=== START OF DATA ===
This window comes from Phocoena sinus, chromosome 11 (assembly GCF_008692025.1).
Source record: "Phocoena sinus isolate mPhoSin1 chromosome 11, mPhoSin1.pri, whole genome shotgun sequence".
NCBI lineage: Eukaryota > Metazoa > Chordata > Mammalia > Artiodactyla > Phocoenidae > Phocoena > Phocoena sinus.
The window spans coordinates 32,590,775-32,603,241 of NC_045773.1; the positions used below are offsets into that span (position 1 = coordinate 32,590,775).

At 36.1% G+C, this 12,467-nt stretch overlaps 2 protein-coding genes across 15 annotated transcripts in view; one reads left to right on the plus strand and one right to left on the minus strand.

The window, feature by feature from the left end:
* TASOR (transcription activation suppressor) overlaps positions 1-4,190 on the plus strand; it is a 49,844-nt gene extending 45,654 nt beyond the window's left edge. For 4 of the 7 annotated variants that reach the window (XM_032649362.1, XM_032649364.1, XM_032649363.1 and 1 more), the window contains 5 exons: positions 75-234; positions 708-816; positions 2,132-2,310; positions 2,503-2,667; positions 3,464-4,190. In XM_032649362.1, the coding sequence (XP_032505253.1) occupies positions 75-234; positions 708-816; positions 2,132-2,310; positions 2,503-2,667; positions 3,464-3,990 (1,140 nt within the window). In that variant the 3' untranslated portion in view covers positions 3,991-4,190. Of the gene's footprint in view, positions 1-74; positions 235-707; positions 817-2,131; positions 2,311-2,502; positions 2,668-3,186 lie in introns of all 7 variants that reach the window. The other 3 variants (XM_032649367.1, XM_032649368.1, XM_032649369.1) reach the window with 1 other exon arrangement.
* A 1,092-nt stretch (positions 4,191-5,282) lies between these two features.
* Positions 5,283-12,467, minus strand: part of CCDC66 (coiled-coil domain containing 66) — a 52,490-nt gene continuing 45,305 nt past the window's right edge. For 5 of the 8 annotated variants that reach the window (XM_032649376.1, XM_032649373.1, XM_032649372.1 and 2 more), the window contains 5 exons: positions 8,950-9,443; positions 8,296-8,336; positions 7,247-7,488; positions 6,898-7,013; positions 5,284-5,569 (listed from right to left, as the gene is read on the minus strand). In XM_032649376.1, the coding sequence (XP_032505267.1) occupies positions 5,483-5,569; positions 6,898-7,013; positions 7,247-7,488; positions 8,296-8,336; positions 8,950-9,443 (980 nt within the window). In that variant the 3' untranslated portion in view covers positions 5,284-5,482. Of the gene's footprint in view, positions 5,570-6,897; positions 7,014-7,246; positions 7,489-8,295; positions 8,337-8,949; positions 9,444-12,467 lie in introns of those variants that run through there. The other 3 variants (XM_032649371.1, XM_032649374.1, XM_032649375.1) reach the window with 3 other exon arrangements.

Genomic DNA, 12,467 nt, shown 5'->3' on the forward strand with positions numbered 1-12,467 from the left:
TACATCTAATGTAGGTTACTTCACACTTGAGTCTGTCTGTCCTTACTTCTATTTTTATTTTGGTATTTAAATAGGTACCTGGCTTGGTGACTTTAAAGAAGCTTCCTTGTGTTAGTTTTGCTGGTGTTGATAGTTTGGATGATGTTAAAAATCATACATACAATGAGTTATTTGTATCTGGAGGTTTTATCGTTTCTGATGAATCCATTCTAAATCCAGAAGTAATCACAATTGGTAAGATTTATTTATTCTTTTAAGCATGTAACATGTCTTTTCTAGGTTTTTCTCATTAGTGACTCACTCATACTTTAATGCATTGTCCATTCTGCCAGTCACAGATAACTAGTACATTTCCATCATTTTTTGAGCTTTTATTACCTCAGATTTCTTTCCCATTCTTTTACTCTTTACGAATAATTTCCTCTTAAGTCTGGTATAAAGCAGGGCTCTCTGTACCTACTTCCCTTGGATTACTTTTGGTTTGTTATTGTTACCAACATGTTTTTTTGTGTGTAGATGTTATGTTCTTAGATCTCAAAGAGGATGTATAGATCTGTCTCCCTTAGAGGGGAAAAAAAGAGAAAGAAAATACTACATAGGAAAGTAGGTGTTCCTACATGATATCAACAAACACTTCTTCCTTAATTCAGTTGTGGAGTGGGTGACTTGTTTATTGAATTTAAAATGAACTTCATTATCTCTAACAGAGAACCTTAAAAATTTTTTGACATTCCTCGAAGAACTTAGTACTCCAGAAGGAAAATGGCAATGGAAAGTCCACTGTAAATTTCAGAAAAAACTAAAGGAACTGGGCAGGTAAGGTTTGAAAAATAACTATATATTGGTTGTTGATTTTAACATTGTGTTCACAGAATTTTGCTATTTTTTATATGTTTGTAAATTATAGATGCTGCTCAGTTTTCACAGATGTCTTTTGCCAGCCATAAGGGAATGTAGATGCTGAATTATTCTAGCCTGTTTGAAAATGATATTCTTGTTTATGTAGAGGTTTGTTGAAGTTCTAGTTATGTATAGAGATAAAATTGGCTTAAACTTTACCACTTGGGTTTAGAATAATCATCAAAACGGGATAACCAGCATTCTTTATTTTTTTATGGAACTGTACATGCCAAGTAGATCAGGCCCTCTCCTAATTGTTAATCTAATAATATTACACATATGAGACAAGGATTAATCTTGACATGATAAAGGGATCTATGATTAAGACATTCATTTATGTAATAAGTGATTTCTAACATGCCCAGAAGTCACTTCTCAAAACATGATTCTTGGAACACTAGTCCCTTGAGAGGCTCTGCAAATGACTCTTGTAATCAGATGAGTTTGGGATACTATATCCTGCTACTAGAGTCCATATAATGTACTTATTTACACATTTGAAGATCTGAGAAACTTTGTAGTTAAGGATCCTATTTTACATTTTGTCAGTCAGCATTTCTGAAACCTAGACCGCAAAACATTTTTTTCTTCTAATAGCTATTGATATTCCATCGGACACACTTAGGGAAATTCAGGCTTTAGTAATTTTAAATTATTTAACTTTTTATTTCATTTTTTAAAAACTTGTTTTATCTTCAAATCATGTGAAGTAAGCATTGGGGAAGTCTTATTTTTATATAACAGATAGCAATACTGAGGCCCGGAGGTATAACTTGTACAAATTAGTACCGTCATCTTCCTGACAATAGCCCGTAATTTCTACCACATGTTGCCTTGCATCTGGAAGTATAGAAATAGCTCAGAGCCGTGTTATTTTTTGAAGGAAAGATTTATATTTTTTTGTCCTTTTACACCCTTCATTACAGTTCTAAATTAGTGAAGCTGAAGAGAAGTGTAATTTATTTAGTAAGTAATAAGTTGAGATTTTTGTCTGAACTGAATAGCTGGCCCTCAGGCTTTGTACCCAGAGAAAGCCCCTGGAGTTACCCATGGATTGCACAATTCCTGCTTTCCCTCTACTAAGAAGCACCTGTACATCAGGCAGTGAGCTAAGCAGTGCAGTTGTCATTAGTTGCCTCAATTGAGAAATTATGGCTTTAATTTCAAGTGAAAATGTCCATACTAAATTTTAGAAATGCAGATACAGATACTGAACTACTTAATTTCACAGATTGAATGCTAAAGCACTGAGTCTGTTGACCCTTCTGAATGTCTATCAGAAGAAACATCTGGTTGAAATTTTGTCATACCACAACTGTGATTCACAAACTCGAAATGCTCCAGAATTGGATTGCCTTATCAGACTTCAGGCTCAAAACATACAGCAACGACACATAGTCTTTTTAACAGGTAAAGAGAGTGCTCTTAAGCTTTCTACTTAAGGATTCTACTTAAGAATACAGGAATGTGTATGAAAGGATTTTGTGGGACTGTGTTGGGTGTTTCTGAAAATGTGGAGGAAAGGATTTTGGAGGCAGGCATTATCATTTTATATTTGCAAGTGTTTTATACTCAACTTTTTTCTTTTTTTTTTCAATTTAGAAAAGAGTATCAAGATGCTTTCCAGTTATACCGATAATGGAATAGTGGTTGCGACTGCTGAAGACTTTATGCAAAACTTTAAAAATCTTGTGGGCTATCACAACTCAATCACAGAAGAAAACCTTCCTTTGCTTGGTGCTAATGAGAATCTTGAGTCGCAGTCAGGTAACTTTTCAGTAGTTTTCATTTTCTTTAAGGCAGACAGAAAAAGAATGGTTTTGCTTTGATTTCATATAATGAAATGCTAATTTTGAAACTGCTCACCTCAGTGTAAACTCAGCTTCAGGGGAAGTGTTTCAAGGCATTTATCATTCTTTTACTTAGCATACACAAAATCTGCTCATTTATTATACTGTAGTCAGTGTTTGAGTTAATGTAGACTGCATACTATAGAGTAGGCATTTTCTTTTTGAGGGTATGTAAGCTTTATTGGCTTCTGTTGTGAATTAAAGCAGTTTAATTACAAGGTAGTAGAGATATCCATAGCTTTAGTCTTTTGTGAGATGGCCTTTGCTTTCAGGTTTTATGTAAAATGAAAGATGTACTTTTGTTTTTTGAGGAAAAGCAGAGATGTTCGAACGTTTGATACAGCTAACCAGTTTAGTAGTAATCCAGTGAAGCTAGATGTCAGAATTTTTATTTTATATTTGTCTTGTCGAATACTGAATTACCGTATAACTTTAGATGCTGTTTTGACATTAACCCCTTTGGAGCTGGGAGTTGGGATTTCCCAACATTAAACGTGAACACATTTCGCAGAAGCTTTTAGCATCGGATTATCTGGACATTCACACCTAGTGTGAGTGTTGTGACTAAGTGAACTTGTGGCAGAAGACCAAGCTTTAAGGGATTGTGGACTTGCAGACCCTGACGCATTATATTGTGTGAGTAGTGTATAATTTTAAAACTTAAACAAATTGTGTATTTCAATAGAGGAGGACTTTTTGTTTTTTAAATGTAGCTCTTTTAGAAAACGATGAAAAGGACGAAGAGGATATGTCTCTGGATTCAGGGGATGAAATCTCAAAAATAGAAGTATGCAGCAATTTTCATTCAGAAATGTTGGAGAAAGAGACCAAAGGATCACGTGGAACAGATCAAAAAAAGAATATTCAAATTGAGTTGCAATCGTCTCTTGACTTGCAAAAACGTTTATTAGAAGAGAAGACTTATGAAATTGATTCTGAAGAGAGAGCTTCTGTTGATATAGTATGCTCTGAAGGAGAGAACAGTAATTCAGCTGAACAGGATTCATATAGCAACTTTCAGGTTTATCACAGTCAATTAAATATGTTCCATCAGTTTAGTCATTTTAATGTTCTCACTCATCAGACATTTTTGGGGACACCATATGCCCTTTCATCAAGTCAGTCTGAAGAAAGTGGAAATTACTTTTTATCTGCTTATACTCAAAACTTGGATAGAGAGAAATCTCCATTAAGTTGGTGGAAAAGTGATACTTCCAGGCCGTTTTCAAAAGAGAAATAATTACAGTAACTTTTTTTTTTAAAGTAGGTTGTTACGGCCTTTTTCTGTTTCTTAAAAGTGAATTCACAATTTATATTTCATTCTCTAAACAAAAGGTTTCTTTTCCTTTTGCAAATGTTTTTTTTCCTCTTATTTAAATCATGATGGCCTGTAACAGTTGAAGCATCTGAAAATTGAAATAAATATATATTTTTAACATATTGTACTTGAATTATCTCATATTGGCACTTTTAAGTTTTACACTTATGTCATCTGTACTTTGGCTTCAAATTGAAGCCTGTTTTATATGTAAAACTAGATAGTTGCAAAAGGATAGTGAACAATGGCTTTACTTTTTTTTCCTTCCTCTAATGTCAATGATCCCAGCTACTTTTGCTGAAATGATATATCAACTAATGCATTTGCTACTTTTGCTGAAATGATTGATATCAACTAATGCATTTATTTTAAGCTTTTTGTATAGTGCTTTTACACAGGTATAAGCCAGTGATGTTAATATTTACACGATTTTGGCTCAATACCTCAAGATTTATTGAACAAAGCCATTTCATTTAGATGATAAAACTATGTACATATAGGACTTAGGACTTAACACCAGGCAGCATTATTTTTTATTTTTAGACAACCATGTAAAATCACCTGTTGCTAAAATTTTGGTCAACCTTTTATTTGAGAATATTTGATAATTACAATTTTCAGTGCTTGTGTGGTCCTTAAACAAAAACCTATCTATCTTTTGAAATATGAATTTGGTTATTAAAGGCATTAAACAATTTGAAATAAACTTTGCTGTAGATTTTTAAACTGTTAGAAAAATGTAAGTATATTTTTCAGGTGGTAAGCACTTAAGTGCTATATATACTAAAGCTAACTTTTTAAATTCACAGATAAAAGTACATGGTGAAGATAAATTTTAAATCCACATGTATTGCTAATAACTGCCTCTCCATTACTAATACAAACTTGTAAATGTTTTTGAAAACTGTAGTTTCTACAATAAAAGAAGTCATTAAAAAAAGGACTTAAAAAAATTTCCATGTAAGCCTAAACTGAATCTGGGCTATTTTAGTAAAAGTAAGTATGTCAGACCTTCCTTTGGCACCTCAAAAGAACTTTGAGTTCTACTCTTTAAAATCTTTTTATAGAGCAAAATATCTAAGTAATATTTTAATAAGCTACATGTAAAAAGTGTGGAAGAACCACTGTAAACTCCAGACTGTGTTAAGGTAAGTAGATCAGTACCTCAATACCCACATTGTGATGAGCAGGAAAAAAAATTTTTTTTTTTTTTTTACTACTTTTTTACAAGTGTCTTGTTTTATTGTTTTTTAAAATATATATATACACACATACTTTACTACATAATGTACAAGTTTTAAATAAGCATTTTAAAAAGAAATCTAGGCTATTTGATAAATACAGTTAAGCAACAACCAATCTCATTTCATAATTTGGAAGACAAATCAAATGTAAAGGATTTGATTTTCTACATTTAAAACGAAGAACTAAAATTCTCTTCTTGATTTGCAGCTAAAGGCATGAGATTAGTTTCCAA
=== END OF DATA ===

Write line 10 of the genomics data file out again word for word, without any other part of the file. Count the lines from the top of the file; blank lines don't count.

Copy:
Genomic DNA, 12,467 nt, shown 5'->3' on the forward strand with positions numbered 1-12,467 from the left: